Q&A – What we’ve learned from Florida’s daycare facilities during COVID

Q&A of the Day – What we’ve learned from Florida’s daycare facilities during the pandemic

Each day I’ll feature a listener question that’s been submitted by one of these methods.

Email: brianmudd@iheartmedia.com

Twitter: @brianmuddradio

Facebook: Brian Mudd https://www.facebook.com/brian.mudd1

Today’s entry: Brian, My daughter-in-law works at a daycare that never closed. She didn't experience any issues or problems related to COVID19 (her hours were cut because parents kept kids at home). I'm sure many hospital and nursing home techs, who were deemed essential, put their children in daycare facilities. With all the talk about should we or shouldn't we open schools, one would think daycare facilities have the factual data needed. I tried searching the CDC site for this data, but couldn't find it. Granted it was my first time on their site and it's not friendly. Have you looked at this data? If so, what's it show? My guess is, it shows no significant spread or it would have been the lead story.

Bottom Line: Your daughter-in-law’s facility certainty isn’t alone in remaining open. During the pandemic approximately 43% of Florida’s daycare providers have remained open based on data from Florida’s Department of Education and Department of Children and Families. Also of note, it appears most of the daycare centers which closed didn’t do so because of COVID-19 concerns. Many parents no longer needed daycare during the pandemic as they often were working from home or suffered job loss. Both the CDC and Florida Department of Health have resources and best practices for these facilities during the pandemic. Additionally, both provide guidance that these facilities can be operated safely during the pandemic. Here’s the Florida Department of Education’s statement from the Office of Early Learning:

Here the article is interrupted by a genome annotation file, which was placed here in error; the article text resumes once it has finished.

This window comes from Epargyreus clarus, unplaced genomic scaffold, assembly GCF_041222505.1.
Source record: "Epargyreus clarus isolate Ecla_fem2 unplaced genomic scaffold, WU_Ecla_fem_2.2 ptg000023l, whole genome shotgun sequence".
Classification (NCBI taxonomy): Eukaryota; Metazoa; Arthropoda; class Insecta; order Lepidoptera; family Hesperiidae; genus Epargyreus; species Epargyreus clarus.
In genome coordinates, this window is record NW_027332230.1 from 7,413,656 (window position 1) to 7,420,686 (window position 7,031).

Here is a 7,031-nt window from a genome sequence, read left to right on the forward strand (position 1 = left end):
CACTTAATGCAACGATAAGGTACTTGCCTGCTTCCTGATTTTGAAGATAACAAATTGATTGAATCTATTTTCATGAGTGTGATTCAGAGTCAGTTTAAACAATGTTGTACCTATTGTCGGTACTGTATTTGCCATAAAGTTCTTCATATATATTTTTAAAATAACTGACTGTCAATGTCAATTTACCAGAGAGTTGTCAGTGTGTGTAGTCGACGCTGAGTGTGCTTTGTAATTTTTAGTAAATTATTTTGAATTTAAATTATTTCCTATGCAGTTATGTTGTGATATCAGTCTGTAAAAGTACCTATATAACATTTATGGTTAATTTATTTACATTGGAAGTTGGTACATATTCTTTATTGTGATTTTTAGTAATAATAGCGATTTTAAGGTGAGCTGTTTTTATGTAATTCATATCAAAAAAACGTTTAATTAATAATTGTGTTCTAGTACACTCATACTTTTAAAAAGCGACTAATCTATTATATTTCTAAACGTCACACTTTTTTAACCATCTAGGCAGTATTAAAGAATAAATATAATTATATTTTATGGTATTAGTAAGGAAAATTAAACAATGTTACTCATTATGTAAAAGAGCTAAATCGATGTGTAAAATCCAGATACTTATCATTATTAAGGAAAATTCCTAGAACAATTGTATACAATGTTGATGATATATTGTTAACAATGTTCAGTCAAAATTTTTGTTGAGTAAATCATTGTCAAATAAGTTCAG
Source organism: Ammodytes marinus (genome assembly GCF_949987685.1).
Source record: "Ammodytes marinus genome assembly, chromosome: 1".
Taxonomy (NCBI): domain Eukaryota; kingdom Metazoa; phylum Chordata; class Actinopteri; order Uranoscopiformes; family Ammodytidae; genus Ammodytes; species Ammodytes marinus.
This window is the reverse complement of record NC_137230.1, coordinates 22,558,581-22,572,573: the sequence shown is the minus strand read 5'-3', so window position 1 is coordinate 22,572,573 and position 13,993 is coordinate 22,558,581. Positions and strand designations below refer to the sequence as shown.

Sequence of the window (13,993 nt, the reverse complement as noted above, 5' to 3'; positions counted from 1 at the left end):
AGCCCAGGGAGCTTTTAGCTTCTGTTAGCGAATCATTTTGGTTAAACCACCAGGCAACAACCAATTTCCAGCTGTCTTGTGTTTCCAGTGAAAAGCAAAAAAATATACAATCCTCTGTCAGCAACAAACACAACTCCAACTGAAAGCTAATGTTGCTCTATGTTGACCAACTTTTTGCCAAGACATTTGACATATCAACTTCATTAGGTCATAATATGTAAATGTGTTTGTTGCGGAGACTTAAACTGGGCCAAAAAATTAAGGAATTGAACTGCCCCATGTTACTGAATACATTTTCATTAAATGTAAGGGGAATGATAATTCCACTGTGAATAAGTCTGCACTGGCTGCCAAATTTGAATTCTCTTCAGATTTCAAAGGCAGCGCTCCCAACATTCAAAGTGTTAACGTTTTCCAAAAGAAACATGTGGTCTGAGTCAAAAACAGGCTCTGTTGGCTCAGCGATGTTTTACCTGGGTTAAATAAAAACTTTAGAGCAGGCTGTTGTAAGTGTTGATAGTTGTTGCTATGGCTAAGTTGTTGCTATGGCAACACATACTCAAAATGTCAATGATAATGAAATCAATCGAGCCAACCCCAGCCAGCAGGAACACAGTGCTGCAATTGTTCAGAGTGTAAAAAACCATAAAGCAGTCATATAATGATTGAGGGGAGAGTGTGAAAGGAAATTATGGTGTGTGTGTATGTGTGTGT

The Office of Early Learning (OEL) recognizes child care is a vital need for parents and communities and understand the need to have access to child care services that will enable first responders, health care workers and impacted families to continue shared efforts to address the statewide emergency, COVID-19. The Office of Early Learning, along with local Early Learning Coalitions, has provided child care and early learning services to more than 20,000 children of first responders and health care workers, at free or reduced rates, to support Florida’s response to COVID-19.

So, to your point, if they can be operated safely and have been for over 20,000 children of Florida’s first responders and health care workers, for four plus months, there’s certainly a path forward for schools. In fact, to date there’s been no outbreak linked to daycare facilities in our state, which is likely why you had trouble finding data on it. So back to our schools. The CDC, US Department of Education, Florida Department of Health and Florida Department of Education all recommend classroom education options for students and parents. In fact, they’ve made the case that the public health risk is greater to not offer classroom education options to children. That’s what’s so frustrating regarding the decisions of South Florida’s school districts. Since the onset of the pandemic, the school districts stated they would follow science and health care experts. Instead, they’ve chosen to ignore both science and the top experts in the state and country. And yes, your point and the conversation regarding daycare facilities is highly instructive in this regard.

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